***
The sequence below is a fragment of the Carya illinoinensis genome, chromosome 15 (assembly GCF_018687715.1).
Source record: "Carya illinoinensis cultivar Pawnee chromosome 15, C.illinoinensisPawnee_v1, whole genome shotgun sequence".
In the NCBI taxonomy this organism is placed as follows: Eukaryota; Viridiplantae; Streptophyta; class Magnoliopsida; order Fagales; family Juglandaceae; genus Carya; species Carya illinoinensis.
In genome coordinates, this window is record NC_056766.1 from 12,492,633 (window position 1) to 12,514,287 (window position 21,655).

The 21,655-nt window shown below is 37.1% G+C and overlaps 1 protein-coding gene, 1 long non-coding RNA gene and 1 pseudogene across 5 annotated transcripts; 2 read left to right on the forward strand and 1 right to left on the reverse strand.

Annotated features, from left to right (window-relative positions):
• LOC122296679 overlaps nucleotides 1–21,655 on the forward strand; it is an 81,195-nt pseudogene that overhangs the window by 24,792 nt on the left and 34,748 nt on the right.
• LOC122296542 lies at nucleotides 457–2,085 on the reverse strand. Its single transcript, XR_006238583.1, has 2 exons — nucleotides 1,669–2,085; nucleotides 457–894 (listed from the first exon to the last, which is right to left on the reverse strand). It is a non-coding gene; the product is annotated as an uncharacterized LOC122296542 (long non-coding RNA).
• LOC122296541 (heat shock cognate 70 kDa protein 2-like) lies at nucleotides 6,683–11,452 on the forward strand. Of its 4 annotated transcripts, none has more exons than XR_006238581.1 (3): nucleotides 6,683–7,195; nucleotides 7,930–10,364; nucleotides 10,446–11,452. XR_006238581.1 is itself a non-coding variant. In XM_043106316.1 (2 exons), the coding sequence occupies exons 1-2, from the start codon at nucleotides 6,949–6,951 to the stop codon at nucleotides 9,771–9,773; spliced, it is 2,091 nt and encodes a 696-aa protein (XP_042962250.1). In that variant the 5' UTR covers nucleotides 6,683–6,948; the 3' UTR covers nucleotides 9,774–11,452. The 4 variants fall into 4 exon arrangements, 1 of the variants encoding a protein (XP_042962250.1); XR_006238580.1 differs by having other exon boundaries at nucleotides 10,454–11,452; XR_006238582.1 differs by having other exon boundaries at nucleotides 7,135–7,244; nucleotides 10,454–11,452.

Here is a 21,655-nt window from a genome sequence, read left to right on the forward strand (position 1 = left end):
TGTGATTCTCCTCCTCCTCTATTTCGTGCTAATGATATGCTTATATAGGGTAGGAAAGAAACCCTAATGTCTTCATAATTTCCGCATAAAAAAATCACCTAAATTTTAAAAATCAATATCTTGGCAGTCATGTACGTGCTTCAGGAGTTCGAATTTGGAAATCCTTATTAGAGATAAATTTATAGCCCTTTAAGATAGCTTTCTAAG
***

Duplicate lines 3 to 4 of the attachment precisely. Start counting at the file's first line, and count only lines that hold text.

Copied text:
In the NCBI taxonomy this organism is placed as follows: Eukaryota; Viridiplantae; Streptophyta; class Magnoliopsida; order Fagales; family Juglandaceae; genus Carya; species Carya illinoinensis.
In genome coordinates, this window is record NC_056766.1 from 12,492,633 (window position 1) to 12,514,287 (window position 21,655).